“Thanks to Doug’s leadership, our small but mighty nonprofit is changing how conservation and restoration are approached in the Chesapeake Bay watershed. We have created groundbreaking technology, conserved thousands of acres of land, enhanced public access, and cultivated the epic collaboration necessary to address the challenges the Chesapeake faces,” said Chesapeake Conservancy President and CEO Joel Dunn.

Welcoming New Members

Chief G. Anne Richardson of the Rappahannock Tribe was elected the first woman Chief to lead a tribe in Virginia since the 18th century in 1998. She is a fourth generation chief in her family. Under her tenure as Chief, in 1998, the Tribe purchased 140 acres to establish a land trust, cultural center, and housing development. In 2017, Chief Anne accepted a donation of a 1-acre parcel facilitated by Chesapeake Conservancy to return her tribe to their ancestral lands along Fones Cliffs.

Under her leadership, the Rappahannocks are currently engaged in a number of projects ranging from cultural and educational to social and economic development programs including their Return to the River Project which is a youth leadership program. She has been an engaged partner in Chesapeake Conservancy’s campaign to protect our natural resources from unsustainable development.

In 1989, Chief Anne helped to organize the United Indians of Virginia, which was established as an intertribal organization represented by all Virginia Chiefs. In 1991, Richardson became executive director of Mattaponi-Pamunkey-Monacan, Inc., which provides training and employment services for Virginia Indians. In her work with the Department of Labor, she was appointed by the Secretary to serve on the Native American Advisory Council. She was also elected as Chairman of that Council while working with the Secretary to further the goals of Indian Country through Labor Programs.

Thad Bench serves as the chief executive officer of Benchworks, Inc., a family of companies that specializes in the health care and pharmaceutical industry. Headquartered in Chestertown and Cambridge, MD, it also has offices in Boston, Philadelphia, and Miami. Under his leadership, Benchworks has been named to Inc.’s. 5000 list of America’s fastest-growing private companies for the last four years and has grown sixfold since 2014.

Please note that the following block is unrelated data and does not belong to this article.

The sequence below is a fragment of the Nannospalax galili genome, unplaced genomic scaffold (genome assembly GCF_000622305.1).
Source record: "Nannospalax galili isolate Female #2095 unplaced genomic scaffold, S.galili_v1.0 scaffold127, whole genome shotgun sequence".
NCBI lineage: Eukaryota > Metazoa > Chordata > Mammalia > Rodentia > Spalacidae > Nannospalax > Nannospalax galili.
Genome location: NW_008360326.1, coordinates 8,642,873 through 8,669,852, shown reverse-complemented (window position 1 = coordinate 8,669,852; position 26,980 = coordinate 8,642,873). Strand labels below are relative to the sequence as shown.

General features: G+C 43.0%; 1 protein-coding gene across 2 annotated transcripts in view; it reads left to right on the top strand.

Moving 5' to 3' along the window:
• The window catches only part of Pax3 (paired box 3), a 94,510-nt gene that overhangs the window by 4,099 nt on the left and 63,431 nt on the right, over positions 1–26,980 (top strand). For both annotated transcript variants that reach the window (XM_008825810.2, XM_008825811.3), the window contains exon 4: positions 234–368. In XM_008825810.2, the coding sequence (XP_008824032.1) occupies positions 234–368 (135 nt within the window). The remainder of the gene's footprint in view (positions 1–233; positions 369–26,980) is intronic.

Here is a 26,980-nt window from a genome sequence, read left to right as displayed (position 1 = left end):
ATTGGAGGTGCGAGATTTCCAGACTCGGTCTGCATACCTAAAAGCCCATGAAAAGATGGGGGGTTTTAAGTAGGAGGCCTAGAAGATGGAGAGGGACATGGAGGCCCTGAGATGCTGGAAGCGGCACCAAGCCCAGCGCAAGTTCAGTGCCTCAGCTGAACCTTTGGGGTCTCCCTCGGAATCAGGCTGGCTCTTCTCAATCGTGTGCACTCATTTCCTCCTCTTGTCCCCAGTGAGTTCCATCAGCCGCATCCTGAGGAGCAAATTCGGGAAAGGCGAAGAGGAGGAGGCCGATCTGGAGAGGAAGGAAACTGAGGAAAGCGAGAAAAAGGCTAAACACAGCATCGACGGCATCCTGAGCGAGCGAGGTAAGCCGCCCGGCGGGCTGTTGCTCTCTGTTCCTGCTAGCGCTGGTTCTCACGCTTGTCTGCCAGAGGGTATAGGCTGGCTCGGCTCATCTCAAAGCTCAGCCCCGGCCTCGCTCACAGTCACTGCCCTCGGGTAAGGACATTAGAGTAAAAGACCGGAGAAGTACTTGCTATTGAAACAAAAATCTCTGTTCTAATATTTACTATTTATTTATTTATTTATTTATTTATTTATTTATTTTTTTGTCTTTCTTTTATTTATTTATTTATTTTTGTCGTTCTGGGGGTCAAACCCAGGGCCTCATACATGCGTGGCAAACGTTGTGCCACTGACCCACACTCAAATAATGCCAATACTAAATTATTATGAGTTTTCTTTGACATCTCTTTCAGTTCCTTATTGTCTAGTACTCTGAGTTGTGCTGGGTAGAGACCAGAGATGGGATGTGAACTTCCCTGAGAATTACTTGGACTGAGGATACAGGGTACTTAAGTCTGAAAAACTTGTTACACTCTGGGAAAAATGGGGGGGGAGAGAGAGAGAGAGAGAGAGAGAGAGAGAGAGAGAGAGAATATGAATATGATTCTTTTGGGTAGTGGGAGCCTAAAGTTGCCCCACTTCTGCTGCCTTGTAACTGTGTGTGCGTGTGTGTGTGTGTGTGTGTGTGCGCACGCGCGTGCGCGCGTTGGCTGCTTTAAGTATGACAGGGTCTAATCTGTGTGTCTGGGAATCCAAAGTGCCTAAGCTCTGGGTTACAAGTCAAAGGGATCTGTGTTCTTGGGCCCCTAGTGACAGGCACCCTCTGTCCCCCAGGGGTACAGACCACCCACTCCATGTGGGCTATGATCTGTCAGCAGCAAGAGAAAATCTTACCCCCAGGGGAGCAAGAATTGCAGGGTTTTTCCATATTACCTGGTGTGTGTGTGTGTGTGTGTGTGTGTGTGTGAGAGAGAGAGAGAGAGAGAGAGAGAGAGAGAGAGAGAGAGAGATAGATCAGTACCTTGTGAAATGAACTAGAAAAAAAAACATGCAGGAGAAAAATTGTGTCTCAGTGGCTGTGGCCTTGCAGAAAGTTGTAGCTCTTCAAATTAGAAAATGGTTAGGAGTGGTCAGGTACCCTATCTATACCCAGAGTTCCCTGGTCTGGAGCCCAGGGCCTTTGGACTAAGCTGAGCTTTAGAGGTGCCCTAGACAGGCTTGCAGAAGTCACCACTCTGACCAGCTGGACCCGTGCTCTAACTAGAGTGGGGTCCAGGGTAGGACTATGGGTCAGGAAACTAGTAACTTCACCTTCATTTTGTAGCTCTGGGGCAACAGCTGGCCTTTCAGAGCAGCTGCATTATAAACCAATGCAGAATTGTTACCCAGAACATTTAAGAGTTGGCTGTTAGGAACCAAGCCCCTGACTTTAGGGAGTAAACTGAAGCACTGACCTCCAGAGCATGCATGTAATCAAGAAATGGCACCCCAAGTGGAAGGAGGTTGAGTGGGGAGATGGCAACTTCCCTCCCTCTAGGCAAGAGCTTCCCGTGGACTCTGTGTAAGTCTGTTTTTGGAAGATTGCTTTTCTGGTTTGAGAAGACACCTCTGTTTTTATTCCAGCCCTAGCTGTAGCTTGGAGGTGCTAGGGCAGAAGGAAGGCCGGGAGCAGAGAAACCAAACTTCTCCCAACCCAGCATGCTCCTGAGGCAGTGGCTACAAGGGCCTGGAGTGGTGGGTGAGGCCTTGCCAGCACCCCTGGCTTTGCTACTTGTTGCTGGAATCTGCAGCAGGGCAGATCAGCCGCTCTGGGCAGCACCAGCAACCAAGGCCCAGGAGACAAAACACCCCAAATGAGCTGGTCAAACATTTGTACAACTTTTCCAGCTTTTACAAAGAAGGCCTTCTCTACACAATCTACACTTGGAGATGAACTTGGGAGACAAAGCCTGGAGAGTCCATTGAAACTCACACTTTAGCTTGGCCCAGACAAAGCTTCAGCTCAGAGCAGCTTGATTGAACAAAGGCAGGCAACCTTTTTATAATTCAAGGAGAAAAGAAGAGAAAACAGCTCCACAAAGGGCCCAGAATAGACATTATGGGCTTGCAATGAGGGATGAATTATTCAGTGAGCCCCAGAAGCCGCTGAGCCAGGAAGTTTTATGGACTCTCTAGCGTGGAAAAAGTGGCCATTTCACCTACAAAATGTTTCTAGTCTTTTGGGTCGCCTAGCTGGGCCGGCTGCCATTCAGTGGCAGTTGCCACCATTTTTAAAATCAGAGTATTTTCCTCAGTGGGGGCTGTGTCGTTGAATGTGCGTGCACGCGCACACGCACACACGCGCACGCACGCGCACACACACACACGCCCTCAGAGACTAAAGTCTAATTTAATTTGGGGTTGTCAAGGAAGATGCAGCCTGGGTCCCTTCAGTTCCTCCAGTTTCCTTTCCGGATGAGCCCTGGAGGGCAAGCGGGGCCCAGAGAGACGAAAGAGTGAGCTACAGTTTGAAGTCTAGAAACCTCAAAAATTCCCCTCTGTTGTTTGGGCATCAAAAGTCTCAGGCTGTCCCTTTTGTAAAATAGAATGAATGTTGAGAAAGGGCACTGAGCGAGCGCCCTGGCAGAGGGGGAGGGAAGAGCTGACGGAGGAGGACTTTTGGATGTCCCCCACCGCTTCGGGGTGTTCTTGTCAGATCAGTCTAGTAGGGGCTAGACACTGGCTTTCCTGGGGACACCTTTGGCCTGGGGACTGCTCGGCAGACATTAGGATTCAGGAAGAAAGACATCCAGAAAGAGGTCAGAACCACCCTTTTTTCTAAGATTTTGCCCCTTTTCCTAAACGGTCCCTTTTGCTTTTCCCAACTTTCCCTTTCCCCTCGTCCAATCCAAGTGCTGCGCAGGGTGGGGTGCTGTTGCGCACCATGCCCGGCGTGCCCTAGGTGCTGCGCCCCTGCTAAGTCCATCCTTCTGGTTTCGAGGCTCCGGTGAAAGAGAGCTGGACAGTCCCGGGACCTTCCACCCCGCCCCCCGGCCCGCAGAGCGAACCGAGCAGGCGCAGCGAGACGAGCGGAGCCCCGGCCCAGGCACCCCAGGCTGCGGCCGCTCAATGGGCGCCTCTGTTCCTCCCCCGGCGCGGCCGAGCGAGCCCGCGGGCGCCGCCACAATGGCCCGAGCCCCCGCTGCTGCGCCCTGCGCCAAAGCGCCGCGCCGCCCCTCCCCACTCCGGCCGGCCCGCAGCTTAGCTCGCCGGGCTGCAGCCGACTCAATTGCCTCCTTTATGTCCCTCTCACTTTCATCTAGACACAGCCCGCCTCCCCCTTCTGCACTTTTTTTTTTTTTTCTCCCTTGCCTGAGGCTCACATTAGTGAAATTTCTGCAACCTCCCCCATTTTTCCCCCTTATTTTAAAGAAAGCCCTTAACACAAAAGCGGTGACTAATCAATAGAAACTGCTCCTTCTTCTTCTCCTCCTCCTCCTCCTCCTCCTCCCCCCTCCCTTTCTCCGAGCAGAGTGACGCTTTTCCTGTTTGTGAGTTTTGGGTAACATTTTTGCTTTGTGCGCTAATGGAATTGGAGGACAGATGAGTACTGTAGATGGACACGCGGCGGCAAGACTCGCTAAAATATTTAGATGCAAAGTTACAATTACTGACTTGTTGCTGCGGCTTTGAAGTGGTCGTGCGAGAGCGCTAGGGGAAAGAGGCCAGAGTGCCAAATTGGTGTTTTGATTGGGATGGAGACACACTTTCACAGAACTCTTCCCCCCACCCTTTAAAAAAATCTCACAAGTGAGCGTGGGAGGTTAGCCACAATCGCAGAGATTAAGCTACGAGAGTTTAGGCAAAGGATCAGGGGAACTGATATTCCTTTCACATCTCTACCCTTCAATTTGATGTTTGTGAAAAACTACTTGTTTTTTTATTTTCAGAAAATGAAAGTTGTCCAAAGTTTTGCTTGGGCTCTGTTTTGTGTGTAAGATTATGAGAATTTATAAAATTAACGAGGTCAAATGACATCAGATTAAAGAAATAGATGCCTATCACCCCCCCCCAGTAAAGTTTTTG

Thad has extensive experience in marketing, brand positioning, and product launch management. He was named one of the 2016 ELITE 100 in the entrepreneur category by PM360 magazine, an honor given to the 100 most influential people in the health care industry. He has managed hundreds of large-scale marketing initiatives for Fortune 500 companies with a particular emphasis in the pharmaceutical industry, including 9 product launches.

Thad owns a number of businesses, including manufacturing and distribution operations and commercial real estate holdings. Formerly, he held senior corporate marketing positions with St. Louis-based Huttig Building Products and with Jeld-Wen Inc, one of the country’s largest forest product companies.

John J. Reynolds is also a returning Board member. During his nearly 40-year-career with the National Park Service he served as park planner for Cape Cod, Yosemite and Alaska; park manager at Santa Monica Mountains National Recreation Area, CA and North Cascades National Park, WA; manager Denver Service Center, regional director of Mid-Atlantic and Pacific West Regions and deputy director.

He championed international conservation at NPS, advised on park issues in 12 countries, and was U.S. Delegate to the World Heritage Committee.

He has worked for the National Park Foundation as senior fellow and as executive vice president, and at the Student Conservation Association as government relations manager. He served on the boards of nonprofits including the Student Conservation Association, Landscape Architecture Foundation, George Wright Society, Partners for Public Lands, Shenandoah National Park Trust and as a founding member of the Friends of the John Smith Trail/Chesapeake Conservancy, Global Parks and the Friends of Flight 93.

He represented the Secretary of the Interior on the board of the Presidio Trust. He chaired federal advisory groups for Flight 93 National Memorial, John Smith Trail and Fort Hancock 21st Century. He was Virginia Citizens Representative to the Chesapeake Bay Commission and a member of the California State Parks Commission. He currently serves on the board of the Fort Monroe Authority and the steering committee for the Chesapeake Conservation Partnership. He is a Fellow of the American Society of Landscape Architects.

Chesapeake Conservancy’s mission is to conserve and restore the natural and cultural resources of the Chesapeake Bay watershed for the enjoyment, education, and inspiration of this and future generations. We empower the conservation community with access to the latest data and technology. As principal partner for the National Park Service on the Chesapeake Bay Gateways Network and the Captain John Smith Chesapeake National Historic Trail, we helped create 153 new public access sites and permanently protect some of the Bay’s special places like Werowocomoco, Blackwater National Wildlife Refuge, Harriet Tubman Underground Railroad National Historical Park, and Fort Monroe National Monument.

www.chesapeakeconservancy.org

Adkins Arboretum Offers Nature Fun for Preschoolers

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Icicles, dinosaurs, wiggly worms and more! Celebrate the seasons and engage your young child with nature with Adkins Arboretum’s Acorn Academy Nature Preschool programs. The series of 10 classes for three- to five-year-olds is offered in either Tuesday or Wednesday sessions beginning Feb. 26 and 27.